“And you, why are you here?” 

Papo studied my face as if he was trying to remember something.  “I come every fall, in case the child returns.”

I laughed, coughed and blew water out my nose. As I recovered, I blurted out, “That would be a really old child by now.” But at the same time the fire in my gut grew stronger.

He smiled at my outburst and said, “Maybe.”

“And you, have you been coming here for a hundred years?”

“I’m old but not that old. I’ve been coming for many years.”

Something changed in the old man’s face during this conversation.  He acted warmer towards me, but with the kind of friendliness that is fake or even creepy.  He began to volunteer information.  “A few families live to the north, in the mountains and beyond, but we rarely have contact with them. Maybe you have been there?”

“I have been to the north of here.” I technically did not lie, because as best I could tell the trail I came in on was north of the camp.

“The land of Altara stretches east from the mountains.  The land follows the valley of the river Al.  Most people live in five villages along the river, Para, Nork, Tran, Roan and Rahtol.  The last village, Rahtol, is on an island where the river meets the sea.  Perhaps you have been to the sea?”

“I have been to the sea.” Again technically I didn't lie. We go to the ocean once a year. I just doubt I have been to his sea.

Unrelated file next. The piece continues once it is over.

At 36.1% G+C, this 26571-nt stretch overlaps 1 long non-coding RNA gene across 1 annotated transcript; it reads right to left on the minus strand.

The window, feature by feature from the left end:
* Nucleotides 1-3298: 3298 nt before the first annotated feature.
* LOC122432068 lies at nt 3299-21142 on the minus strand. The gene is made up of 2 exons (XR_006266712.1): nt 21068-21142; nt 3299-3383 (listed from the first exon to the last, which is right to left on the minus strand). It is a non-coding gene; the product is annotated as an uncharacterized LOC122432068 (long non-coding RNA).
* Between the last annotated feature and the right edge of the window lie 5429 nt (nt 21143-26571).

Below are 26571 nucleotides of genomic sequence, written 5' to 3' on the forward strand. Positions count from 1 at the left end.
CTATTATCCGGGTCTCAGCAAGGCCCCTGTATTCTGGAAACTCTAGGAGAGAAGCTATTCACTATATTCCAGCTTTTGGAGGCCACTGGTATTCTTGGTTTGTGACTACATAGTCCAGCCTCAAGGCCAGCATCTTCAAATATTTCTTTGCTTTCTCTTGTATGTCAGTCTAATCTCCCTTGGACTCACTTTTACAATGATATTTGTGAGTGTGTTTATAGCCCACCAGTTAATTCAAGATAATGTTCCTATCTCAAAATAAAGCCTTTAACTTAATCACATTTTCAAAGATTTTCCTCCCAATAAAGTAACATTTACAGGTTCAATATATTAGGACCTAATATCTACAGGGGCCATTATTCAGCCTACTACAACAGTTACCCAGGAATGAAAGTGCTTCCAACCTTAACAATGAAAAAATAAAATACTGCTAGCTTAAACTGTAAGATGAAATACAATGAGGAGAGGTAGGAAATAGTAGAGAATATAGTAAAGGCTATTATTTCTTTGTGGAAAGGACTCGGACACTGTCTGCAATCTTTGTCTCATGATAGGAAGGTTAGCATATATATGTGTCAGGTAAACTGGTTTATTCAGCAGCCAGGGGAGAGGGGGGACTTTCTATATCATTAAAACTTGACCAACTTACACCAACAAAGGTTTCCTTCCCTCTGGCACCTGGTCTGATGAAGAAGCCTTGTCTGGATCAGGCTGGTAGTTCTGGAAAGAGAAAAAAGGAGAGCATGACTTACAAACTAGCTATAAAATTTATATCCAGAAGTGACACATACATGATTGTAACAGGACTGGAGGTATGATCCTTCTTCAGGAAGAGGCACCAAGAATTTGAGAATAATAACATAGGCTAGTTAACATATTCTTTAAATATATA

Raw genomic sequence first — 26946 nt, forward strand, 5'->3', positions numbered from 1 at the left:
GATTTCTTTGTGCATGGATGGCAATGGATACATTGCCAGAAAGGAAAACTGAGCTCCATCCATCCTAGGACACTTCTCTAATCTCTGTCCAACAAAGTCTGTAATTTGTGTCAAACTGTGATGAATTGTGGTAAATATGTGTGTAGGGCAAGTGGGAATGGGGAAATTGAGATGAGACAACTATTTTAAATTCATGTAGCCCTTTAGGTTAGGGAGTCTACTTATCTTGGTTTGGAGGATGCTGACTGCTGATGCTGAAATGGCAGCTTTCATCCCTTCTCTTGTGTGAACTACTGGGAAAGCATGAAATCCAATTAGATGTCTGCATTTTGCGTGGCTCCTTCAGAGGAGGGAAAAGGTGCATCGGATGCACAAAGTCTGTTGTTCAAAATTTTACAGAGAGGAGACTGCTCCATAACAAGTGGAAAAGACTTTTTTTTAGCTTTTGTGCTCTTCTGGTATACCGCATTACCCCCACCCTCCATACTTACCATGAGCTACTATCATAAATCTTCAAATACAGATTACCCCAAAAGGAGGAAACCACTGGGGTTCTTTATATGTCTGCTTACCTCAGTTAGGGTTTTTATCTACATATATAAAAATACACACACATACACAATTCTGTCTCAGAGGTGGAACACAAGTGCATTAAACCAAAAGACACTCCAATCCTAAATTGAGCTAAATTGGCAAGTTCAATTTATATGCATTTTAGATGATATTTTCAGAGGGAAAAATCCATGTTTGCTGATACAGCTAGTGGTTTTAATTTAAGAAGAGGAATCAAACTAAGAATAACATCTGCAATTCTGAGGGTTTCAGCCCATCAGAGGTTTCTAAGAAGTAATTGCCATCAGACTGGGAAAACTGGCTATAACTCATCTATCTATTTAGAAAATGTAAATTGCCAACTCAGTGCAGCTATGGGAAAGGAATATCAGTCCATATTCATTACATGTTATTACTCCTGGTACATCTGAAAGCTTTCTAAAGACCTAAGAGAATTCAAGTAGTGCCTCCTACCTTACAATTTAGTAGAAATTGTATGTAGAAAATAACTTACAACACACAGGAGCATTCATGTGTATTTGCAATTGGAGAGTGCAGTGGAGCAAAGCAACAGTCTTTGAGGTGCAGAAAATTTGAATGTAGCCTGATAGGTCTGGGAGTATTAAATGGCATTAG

“The valley of the river Al is the land of the Tara.”  As he talked, he seemed less creepy and more just boring.

“And the Tara, who is he?” I asked.

“The Tara was once a powerful leader. The last true Tara built Lothar, but after the Taking, the rights of the Tara passed to the son of a brother and now, for several generations we haven't had a true Tara. Now we are to claim that a boy of no more than thirteen years is the Tara.” His voice grew angry as he mentioned the boy. 

“Tell me the story of the Taking. What’s that about?”

“Look at the sun, it’s getting late and we have things to do before dark, that story is a hundred years old, it will keep a while longer.” As he finished saying this he got up and headed over to his hut. He came back with a bucket.  Pointing to the side of camp opposite where we came in he said, “There’s a trail that heads out that side of the camp, at the end of the trail you’ll find a spring. Fill this bucket and come back.”

I just stood there looking at the guy. Who is he to assign me chores? I guess he understood the look.

He said, “Camp doesn’t run on its own. If you want some dinner and want water to wash up, you need to pitch in.”